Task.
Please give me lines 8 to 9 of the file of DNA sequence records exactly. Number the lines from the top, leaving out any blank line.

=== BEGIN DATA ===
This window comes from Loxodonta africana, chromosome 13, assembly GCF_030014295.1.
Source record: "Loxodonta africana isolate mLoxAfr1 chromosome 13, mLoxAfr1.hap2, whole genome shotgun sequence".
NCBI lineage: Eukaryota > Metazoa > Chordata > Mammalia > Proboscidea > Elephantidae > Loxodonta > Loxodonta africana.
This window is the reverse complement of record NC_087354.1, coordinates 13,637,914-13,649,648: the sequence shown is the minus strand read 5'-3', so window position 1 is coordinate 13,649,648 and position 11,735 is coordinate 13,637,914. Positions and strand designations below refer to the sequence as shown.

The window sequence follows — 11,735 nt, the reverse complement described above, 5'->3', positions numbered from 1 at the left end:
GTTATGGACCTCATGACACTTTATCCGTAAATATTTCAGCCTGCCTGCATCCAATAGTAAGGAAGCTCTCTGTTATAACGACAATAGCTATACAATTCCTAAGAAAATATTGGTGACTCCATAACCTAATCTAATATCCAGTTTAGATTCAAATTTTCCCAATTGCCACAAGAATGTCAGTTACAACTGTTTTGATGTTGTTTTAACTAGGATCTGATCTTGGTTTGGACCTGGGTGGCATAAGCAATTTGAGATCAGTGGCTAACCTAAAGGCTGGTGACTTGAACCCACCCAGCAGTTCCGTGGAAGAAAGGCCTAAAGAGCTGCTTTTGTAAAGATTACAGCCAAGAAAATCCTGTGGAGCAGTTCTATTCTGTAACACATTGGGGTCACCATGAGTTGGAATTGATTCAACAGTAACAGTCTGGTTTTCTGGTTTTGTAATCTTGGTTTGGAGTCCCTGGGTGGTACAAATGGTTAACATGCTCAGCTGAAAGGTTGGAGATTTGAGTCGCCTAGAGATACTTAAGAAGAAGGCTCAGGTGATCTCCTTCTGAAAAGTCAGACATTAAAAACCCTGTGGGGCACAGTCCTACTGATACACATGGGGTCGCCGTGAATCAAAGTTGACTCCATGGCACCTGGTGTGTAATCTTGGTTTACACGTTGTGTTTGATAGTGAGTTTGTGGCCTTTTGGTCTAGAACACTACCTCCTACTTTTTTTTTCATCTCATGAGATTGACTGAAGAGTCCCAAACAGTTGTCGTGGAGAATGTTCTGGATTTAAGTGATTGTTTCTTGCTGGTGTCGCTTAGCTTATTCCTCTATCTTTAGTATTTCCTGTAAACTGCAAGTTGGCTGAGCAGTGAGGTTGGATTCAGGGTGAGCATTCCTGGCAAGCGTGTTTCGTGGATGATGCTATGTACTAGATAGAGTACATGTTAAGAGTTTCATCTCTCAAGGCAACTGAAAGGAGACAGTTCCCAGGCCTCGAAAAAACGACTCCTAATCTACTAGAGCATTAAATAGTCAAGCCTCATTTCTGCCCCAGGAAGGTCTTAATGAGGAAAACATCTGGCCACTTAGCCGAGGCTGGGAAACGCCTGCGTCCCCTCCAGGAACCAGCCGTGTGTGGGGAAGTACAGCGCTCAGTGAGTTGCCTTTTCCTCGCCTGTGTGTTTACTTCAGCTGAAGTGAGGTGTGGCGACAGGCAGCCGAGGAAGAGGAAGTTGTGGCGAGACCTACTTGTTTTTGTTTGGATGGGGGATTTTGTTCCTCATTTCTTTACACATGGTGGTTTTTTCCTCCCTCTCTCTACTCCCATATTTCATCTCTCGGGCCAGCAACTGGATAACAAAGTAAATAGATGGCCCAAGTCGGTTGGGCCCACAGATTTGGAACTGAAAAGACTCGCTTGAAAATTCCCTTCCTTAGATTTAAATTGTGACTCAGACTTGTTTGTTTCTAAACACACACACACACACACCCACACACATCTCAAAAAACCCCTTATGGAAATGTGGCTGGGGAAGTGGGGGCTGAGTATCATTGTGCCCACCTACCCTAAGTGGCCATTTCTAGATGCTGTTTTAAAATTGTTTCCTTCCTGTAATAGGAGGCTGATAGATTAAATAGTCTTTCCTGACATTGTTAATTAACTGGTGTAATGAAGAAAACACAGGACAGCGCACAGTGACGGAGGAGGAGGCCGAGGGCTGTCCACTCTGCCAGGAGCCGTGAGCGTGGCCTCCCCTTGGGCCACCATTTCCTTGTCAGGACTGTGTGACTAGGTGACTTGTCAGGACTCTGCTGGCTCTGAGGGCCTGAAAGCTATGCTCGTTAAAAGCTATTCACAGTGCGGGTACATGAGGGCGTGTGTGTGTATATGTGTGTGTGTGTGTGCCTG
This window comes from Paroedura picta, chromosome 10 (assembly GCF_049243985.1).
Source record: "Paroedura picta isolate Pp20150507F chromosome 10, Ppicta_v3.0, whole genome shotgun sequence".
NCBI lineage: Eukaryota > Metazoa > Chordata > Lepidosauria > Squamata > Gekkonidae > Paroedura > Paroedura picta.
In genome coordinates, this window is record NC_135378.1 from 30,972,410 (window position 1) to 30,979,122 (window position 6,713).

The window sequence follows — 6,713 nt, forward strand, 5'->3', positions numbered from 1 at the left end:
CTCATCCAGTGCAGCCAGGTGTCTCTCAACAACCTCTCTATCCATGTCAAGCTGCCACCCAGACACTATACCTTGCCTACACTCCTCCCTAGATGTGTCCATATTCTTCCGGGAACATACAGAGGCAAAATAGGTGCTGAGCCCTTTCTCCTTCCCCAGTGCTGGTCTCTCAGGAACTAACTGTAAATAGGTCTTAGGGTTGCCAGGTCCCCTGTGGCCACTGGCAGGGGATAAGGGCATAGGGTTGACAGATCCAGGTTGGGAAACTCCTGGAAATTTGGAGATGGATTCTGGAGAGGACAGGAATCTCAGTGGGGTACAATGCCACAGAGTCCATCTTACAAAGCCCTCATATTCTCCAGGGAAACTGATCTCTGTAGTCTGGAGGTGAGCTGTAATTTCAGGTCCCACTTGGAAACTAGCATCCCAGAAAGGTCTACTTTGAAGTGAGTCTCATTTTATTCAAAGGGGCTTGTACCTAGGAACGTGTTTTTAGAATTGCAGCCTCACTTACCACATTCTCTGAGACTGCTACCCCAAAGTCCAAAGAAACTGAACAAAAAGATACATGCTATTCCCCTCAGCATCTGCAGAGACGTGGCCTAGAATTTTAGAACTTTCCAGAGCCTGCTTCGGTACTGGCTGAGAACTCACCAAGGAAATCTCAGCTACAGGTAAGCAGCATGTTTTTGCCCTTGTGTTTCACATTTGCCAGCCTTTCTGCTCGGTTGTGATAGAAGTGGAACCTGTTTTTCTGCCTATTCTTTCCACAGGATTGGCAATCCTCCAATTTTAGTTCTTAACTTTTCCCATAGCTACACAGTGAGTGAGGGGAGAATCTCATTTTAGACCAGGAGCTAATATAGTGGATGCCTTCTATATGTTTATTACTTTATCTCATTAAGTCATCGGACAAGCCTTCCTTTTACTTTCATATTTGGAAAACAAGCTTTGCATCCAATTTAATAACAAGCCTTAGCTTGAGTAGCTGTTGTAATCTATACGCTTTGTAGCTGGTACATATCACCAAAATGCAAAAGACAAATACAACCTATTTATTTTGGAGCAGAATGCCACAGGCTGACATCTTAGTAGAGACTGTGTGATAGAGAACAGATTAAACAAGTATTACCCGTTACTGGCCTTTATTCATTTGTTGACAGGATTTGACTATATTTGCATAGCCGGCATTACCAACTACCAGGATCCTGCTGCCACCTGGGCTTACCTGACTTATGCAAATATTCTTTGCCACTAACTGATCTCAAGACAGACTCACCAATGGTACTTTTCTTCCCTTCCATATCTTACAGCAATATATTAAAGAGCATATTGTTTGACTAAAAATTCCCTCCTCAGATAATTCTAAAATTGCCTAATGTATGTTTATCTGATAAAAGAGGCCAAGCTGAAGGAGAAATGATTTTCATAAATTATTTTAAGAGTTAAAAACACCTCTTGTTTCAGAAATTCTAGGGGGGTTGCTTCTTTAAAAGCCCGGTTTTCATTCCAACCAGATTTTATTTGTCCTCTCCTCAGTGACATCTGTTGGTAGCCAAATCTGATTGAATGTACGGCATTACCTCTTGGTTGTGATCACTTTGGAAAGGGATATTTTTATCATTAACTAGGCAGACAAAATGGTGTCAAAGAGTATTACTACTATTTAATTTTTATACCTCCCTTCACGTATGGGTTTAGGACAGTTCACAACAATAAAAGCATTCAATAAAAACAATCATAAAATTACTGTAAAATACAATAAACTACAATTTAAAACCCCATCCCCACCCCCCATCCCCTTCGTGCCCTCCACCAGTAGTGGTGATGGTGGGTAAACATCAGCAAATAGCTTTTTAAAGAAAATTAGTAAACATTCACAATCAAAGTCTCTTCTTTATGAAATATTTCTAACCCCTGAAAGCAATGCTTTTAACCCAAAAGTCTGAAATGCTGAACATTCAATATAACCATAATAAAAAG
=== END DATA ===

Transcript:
Source record: "Paroedura picta isolate Pp20150507F chromosome 10, Ppicta_v3.0, whole genome shotgun sequence".
NCBI lineage: Eukaryota > Metazoa > Chordata > Lepidosauria > Squamata > Gekkonidae > Paroedura > Paroedura picta.